50. 50. There are many different ways ofprioritising requirements, from simple 1-4scales to more complex assessments ofbusiness value. The BA is there to help withthis process and to constructively challengeyour thinking – so dont be surprised oroffended if your verdict of “must-have” isoccasionally met with a response of“really?”.Prioritisation doesnt necessarily mean thatyou wont get something delivered, but itdoes mean that the genuinely critical onesget the most attention. In reality, projectsoften are time pressured and whether its inthe design, build or test stages, you want tomake sure that the really important onesget the full attention they deserve.To make prioritisation easier, it helps tostart with the requirements that will resultin your business case being unachievable iftheyre not met and those that will result ina financial impact if theyre not met(regulatory fines for example). These areyour real “must-haves”. Then compare allyour other requirements against these tocome up with their relative importance. 50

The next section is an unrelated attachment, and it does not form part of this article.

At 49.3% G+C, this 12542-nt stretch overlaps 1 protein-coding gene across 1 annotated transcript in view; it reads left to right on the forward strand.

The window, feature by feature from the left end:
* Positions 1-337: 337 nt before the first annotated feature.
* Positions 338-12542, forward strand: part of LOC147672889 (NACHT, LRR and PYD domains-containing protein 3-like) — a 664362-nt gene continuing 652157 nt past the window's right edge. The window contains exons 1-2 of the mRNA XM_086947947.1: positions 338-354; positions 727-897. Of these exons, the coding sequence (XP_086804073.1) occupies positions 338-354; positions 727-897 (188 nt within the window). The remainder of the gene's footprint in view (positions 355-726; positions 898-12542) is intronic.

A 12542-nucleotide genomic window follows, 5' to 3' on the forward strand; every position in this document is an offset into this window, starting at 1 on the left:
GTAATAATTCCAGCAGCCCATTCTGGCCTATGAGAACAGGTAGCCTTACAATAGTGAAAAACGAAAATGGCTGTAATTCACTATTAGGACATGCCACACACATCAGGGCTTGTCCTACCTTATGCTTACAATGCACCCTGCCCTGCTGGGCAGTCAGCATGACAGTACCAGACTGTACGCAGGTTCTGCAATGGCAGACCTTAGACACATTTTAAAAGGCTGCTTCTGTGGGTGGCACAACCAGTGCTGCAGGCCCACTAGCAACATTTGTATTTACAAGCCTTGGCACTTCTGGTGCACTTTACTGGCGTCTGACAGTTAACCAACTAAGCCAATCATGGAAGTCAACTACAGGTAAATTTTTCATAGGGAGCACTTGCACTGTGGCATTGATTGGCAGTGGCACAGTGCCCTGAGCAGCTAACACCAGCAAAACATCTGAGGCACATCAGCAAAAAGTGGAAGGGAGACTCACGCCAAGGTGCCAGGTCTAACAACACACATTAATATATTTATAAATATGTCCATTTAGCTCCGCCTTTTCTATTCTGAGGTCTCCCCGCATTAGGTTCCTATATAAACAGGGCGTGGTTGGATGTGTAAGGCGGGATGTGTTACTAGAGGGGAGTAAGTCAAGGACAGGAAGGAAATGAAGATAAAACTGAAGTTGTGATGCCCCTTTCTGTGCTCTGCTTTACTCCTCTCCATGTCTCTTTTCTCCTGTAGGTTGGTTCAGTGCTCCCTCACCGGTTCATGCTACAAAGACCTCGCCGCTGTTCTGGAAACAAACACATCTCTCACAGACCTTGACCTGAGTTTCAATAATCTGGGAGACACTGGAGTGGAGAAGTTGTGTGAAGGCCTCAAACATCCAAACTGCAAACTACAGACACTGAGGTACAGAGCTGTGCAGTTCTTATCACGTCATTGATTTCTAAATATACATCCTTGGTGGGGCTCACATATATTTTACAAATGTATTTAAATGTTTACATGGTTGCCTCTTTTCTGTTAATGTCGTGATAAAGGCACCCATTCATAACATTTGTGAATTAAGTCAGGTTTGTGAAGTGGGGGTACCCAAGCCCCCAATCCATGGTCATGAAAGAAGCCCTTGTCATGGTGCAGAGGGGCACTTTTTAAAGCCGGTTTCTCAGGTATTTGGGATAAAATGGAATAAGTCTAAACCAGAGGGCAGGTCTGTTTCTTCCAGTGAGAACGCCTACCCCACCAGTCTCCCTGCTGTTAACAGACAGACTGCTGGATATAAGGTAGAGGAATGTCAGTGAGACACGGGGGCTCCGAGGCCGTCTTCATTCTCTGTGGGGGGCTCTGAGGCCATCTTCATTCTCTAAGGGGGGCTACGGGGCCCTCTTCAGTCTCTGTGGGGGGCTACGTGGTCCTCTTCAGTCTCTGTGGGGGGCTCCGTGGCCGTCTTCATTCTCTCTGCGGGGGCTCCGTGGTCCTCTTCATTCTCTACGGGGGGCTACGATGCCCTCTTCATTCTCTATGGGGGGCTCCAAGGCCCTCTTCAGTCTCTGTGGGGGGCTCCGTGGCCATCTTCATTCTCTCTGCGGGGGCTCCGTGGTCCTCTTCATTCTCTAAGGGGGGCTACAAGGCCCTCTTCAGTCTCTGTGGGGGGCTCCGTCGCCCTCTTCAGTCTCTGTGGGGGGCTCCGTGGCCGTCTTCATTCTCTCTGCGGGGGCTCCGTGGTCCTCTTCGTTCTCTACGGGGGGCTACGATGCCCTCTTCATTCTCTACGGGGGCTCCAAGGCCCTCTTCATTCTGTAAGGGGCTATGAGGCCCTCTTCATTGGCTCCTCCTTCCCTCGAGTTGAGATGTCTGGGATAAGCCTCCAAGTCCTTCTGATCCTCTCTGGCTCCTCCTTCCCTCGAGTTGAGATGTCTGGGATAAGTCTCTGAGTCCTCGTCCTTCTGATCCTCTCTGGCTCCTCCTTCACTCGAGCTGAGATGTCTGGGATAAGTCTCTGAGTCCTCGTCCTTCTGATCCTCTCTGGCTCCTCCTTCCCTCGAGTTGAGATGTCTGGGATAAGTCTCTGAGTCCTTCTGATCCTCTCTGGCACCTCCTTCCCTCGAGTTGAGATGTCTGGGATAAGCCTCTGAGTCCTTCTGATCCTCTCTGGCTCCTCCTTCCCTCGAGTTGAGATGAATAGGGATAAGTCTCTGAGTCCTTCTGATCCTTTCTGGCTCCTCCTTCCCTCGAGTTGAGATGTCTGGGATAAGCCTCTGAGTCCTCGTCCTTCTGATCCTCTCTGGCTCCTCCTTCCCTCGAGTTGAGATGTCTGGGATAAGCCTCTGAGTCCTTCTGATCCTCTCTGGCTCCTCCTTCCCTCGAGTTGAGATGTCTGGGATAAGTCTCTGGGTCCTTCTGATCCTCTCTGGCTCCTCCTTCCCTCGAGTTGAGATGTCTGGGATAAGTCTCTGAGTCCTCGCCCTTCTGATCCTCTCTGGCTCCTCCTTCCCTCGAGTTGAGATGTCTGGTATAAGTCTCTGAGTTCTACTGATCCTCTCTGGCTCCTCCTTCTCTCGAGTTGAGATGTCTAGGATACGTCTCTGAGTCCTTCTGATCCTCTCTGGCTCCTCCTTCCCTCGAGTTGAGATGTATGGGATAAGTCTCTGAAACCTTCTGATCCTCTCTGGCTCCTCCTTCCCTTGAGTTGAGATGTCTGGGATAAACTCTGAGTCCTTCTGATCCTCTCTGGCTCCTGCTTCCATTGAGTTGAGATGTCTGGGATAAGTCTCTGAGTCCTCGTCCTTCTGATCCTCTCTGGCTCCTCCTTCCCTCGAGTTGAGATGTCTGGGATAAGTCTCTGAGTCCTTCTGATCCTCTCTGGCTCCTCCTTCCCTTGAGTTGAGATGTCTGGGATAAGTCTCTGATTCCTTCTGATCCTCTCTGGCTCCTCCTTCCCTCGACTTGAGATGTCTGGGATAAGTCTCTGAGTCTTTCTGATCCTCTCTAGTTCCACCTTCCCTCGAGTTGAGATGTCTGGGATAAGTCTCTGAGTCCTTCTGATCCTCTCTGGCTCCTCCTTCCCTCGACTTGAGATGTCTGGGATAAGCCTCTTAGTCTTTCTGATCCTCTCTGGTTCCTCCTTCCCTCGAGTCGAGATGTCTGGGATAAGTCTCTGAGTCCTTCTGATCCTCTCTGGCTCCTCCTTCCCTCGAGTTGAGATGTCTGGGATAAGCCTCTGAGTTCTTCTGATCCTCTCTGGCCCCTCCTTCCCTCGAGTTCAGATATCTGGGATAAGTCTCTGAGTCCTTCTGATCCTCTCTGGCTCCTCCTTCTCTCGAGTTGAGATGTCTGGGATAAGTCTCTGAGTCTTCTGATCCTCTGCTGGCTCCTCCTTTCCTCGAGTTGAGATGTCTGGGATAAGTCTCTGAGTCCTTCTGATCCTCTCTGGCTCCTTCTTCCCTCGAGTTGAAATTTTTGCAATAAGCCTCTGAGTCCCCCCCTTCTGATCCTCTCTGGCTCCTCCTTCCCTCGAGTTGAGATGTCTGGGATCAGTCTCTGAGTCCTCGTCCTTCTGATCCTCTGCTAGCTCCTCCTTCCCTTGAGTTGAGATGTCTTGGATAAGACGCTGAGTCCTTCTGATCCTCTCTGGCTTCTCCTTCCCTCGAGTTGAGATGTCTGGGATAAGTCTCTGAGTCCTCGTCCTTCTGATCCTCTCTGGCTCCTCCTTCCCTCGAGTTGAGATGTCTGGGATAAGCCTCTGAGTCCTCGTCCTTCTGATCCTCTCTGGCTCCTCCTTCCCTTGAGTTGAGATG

51. 51. Its notjust IT 51
  52. 52. Business Analysts arent justrestricted to technology relatedchange. They can also expressbusiness problems relating toprocesses or organisationalstructures.For example, a company may have3 different contact centres andwant to reduce costs. A BA wouldidentify the similarities anddifferences between the 3 centresin terms of processes, staffing, costsand locations (as well as systems) inorder to fairly evaluate each oneagainst the desired target state.BAs understand the impacts of achange across an organisation andcan express business needs relatingto processes, operating models orsystems. 52